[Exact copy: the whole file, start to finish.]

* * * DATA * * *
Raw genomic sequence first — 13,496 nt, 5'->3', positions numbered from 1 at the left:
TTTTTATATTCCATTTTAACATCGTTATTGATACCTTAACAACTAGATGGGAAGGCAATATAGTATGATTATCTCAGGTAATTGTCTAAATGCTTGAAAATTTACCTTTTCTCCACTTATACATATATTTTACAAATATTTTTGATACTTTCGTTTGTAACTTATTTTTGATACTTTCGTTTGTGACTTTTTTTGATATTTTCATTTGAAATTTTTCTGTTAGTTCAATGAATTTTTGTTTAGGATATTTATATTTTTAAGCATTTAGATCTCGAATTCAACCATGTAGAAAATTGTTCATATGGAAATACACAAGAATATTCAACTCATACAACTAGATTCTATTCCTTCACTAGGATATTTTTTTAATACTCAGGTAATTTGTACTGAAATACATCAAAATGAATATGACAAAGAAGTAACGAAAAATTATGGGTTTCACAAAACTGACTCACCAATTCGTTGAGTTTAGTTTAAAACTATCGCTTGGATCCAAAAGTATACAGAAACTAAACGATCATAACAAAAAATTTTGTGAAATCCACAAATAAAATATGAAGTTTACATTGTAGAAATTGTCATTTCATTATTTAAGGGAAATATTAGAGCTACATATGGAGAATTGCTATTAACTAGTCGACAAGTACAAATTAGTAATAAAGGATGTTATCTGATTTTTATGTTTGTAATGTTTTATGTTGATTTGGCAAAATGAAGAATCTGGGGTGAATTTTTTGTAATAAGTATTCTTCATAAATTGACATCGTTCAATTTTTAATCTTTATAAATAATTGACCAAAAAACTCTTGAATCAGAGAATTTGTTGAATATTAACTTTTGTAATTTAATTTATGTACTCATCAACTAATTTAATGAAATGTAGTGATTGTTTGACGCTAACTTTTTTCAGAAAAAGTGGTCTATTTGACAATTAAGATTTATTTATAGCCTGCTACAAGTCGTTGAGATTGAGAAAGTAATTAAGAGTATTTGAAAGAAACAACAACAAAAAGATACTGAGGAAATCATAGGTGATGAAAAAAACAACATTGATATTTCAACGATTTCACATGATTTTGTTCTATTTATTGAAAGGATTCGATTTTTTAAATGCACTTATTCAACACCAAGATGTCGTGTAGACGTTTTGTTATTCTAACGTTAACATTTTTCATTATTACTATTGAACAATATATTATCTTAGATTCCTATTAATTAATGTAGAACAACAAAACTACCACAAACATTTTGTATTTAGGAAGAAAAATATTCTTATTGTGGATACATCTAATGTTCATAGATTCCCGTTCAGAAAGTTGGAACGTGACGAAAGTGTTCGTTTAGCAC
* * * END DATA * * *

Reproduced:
Raw genomic sequence first — 13,496 nt, 5'->3', positions numbered from 1 at the left:
TTTTTATATTCCATTTTAACATCGTTATTGATACCTTAACAACTAGATGGGAAGGCAATATAGTATGATTATCTCAGGTAATTGTCTAAATGCTTGAAAATTTACCTTTTCTCCACTTATACATATATTTTACAAATATTTTTGATACTTTCGTTTGTAACTTATTTTTGATACTTTCGTTTGTGACTTTTTTTGATATTTTCATTTGAAATTTTTCTGTTAGTTCAATGAATTTTTGTTTAGGATATTTATATTTTTAAGCATTTAGATCTCGAATTCAACCATGTAGAAAATTGTTCATATGGAAATACACAAGAATATTCAACTCATACAACTAGATTCTATTCCTTCACTAGGATATTTTTTTAATACTCAGGTAATTTGTACTGAAATACATCAAAATGAATATGACAAAGAAGTAACGAAAAATTATGGGTTTCACAAAACTGACTCACCAATTCGTTGAGTTTAGTTTAAAACTATCGCTTGGATCCAAAAGTATACAGAAACTAAACGATCATAACAAAAAATTTTGTGAAATCCACAAATAAAATATGAAGTTTACATTGTAGAAATTGTCATTTCATTATTTAAGGGAAATATTAGAGCTACATATGGAGAATTGCTATTAACTAGTCGACAAGTACAAATTAGTAATAAAGGATGTTATCTGATTTTTATGTTTGTAATGTTTTATGTTGATTTGGCAAAATGAAGAATCTGGGGTGAATTTTTTGTAATAAGTATTCTTCATAAATTGACATCGTTCAATTTTTAATCTTTATAAATAATTGACCAAAAAACTCTTGAATCAGAGAATTTGTTGAATATTAACTTTTGTAATTTAATTTATGTACTCATCAACTAATTTAATGAAATGTAGTGATTGTTTGACGCTAACTTTTTTCAGAAAAAGTGGTCTATTTGACAATTAAGATTTATTTATAGCCTGCTACAAGTCGTTGAGATTGAGAAAGTAATTAAGAGTATTTGAAAGAAACAACAACAAAAAGATACTGAGGAAATCATAGGTGATGAAAAAAACAACATTGATATTTCAACGATTTCACATGATTTTGTTCTATTTATTGAAAGGATTCGATTTTTTAAATGCACTTATTCAACACCAAGATGTCGTGTAGACGTTTTGTTATTCTAACGTTAACATTTTTCATTATTACTATTGAACAATATATTATCTTAGATTCCTATTAATTAATGTAGAACAACAAAACTACCACAAACATTTTGTATTTAGGAAGAAAAATATTCTTATTGTGGATACATCTAATGTTCATAGATTCCCGTTCAGAAAGTTGGAACGTGACGAAAGTGTTCGTTTAGCAC